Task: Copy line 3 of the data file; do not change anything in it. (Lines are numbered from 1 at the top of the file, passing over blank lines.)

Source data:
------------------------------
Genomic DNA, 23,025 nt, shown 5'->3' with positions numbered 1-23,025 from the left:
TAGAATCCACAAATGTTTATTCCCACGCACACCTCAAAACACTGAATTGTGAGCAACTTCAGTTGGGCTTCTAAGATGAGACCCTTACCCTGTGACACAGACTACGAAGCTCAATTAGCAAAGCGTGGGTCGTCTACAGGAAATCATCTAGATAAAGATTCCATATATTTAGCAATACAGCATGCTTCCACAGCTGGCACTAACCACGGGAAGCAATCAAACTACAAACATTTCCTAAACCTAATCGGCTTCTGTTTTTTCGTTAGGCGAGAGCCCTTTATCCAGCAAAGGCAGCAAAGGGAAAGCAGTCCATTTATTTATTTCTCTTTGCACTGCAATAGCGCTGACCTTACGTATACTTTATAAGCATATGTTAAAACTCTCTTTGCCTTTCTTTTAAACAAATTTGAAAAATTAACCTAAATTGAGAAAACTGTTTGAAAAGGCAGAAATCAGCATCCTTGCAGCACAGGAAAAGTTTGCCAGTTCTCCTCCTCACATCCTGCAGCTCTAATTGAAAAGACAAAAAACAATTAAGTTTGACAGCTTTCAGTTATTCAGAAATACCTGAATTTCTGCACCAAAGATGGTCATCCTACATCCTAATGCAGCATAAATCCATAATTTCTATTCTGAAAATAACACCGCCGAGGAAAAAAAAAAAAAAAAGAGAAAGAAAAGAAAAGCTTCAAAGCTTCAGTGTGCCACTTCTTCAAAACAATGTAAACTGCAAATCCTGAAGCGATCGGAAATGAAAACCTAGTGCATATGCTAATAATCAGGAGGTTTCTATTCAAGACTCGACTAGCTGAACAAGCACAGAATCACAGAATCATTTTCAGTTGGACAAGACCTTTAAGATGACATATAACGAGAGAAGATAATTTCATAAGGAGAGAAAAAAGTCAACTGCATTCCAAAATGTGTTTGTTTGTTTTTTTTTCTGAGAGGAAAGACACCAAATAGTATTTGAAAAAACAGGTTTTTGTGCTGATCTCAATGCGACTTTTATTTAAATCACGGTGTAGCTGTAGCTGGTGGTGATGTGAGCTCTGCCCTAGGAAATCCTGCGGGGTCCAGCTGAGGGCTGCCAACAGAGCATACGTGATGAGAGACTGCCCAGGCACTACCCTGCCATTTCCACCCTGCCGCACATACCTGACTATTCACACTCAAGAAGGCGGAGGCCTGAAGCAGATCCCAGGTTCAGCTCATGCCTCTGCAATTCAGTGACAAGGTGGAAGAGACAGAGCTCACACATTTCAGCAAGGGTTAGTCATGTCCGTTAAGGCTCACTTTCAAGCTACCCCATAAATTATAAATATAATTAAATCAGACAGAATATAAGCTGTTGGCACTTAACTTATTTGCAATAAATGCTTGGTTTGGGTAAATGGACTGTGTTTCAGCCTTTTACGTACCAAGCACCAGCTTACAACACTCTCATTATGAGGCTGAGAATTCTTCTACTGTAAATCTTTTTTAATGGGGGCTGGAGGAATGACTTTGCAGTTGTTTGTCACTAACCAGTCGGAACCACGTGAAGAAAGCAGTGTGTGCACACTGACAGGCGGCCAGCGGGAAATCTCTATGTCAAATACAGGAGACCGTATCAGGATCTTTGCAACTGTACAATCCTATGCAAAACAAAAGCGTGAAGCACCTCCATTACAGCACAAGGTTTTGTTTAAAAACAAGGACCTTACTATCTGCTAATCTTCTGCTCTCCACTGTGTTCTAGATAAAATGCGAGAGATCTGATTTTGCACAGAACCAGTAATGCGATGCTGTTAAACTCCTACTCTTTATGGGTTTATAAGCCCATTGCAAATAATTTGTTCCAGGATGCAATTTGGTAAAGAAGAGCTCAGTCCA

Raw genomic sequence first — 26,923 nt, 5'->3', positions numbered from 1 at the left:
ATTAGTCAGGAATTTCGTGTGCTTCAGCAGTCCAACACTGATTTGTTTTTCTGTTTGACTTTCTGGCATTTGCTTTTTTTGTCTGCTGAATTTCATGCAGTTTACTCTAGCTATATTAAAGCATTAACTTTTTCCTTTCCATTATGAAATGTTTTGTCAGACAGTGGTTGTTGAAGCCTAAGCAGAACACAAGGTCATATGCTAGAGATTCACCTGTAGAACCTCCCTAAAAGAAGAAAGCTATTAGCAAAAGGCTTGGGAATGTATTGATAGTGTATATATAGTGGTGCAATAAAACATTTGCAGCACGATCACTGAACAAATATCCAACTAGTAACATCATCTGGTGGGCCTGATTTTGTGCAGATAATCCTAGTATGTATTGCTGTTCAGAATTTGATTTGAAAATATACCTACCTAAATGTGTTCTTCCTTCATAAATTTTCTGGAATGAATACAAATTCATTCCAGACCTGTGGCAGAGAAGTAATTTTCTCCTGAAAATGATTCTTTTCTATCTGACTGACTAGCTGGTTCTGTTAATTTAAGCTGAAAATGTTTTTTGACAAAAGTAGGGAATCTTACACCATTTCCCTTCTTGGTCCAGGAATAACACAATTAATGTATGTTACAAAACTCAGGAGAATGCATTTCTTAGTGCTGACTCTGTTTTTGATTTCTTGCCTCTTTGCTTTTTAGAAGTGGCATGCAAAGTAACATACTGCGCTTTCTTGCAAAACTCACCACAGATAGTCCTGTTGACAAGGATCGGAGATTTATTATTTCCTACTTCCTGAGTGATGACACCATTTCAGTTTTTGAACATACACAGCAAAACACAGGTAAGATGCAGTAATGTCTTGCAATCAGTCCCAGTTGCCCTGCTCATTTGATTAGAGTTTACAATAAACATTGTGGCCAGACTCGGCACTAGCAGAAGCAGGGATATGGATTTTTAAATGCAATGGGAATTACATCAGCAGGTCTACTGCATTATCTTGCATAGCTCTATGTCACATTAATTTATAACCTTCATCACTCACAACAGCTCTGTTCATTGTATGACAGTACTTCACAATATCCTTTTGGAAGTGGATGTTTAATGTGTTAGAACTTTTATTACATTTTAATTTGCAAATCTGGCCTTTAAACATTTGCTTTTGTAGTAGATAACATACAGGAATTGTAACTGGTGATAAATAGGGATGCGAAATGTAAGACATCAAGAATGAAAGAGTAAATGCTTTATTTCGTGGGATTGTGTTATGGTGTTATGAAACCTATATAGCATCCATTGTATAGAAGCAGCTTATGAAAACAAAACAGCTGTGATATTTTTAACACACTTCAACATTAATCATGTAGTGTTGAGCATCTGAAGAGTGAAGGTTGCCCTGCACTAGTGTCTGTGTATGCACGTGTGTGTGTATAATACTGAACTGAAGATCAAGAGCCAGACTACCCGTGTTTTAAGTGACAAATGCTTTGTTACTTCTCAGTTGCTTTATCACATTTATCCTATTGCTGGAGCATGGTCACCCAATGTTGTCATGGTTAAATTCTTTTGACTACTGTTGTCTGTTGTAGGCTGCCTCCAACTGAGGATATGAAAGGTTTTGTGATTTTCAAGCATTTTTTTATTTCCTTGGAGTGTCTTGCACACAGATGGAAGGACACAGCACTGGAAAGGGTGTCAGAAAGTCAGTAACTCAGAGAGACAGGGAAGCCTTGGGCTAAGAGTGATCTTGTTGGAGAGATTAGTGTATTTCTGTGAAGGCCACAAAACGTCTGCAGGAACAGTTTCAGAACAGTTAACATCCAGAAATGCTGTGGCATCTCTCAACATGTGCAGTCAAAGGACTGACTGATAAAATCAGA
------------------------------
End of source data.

Raw genomic sequence first — 26,923 nt, 5'->3', positions numbered from 1 at the left: